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Aug 27, 2019

Jumping off what @InVinoVeritas said above, it really is about how people utilize this information in their assumptions. Real estate does not operate in a vacuum, it is the backdrop to life. Unless you live in the wilderness as a nomad traveling around and collecting fruits and hunting animals, you're involved in RE.

With that said, we are operating in a yield starved environment where lots of capital sources are chasing whichever deal they can find. We see oversees investors chasing 2% yields just to park money. We also see the flipside of that coin- the Gross Revenue of real estate, as largely stagnant (in most markets). Rent growths are slowing because income has not effectively risen, retail is getting crushed, residential home sales have fallen off a cliff, hospitality is stable (surprisingly) but we've seen this movie enough times to know it can fall at any correction (like that corporate debt imploding, meaning less business travel and less discretionary income for tourism), industrial is booming because of Amazon but that has limits (and may already show signs of those limits and overbuilding), and office seems to be super regional in performance.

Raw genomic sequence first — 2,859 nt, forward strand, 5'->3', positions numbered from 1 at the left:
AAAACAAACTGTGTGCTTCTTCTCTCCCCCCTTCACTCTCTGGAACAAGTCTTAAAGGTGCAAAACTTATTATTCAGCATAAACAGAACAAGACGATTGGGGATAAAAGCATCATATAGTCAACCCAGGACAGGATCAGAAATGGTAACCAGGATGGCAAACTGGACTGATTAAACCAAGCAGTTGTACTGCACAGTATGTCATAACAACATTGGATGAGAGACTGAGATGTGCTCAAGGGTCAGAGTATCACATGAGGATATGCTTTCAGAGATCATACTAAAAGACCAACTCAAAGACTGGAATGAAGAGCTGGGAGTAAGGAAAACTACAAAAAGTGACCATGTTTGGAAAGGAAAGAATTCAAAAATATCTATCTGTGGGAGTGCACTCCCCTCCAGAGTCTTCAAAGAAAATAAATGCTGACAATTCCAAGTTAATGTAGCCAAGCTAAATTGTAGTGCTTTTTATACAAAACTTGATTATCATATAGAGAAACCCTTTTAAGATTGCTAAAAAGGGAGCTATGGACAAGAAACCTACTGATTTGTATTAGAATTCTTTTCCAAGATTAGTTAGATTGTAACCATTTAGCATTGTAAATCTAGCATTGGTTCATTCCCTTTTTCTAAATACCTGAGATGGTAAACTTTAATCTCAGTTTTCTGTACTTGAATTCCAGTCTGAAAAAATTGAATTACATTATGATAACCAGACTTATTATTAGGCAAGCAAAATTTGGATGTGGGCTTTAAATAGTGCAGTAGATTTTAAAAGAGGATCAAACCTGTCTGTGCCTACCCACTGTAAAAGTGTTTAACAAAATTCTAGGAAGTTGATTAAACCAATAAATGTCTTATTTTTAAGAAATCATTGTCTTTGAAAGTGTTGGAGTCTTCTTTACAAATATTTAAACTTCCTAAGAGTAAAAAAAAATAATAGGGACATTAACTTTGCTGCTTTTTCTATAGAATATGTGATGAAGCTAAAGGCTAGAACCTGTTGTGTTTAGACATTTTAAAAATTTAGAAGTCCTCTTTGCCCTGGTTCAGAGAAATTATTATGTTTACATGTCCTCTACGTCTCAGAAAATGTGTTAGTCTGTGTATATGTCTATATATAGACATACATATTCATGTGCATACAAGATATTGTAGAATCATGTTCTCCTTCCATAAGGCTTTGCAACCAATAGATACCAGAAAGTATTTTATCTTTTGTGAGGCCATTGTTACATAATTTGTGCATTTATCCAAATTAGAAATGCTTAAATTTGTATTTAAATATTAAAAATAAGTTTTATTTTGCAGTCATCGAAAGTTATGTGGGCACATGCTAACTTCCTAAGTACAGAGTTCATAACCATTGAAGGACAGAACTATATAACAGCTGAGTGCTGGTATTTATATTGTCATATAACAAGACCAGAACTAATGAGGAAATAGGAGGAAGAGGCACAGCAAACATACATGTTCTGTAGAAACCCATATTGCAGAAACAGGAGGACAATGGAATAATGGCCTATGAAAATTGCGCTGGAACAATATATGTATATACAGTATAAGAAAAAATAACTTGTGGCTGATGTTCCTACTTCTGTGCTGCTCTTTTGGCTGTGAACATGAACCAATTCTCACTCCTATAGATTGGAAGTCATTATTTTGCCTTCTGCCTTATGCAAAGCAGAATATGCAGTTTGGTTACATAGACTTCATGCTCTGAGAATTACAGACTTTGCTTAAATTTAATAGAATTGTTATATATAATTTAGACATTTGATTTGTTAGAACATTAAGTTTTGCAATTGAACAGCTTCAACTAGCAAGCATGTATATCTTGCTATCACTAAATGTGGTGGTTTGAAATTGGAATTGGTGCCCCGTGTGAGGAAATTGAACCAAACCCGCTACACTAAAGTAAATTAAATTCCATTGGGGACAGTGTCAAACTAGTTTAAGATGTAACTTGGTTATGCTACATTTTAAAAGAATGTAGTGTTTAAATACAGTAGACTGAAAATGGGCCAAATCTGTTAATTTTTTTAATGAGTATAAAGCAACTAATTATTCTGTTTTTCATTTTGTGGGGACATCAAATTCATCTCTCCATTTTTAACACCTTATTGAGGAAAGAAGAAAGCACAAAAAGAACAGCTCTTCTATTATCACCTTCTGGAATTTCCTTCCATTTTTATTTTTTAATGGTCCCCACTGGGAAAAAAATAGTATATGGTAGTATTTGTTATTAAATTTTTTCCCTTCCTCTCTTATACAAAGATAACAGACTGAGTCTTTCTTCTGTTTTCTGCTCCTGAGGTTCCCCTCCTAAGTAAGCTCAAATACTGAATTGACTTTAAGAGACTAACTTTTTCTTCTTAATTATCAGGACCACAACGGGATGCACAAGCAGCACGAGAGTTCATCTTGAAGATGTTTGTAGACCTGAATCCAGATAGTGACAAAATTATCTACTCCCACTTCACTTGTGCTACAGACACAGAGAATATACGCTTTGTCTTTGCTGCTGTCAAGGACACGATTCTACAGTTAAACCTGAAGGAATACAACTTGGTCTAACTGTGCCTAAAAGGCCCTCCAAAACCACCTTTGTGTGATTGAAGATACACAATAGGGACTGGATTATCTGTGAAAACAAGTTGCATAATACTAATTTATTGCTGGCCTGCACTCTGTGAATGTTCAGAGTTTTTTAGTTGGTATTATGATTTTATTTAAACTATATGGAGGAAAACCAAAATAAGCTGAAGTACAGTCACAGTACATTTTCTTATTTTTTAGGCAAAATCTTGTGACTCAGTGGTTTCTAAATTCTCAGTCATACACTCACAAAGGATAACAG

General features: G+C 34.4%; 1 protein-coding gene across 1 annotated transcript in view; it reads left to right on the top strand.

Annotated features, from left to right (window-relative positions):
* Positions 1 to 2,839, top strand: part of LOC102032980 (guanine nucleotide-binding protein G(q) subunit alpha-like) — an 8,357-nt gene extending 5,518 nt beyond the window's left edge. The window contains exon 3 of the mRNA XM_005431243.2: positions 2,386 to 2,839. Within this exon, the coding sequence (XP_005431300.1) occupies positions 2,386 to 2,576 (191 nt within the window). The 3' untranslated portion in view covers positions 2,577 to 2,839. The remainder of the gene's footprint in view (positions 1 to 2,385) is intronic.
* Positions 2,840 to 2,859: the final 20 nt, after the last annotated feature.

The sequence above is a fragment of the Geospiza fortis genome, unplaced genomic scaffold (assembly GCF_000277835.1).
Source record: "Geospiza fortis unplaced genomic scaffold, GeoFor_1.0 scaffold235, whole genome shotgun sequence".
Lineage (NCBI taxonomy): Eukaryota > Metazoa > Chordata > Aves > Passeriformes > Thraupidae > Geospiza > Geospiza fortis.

Coming to a conclusion, with rates and yields being compressed so thin and nothing to bolster growth (and justify growth assumptions), I think something will give. Not sure what, how, why, or when. This pattern of low deal flow and stagnant wage and population growth seem unsustainable.

Edit: Going back to the topic at hand- I can see rates dropping until something in the machine breaks. Without getting overly political, I could definitely see this current administration repeating the history of Herbert Hoover and believing this is a natural course and to let it be. Could be from belief, could be from lack of options.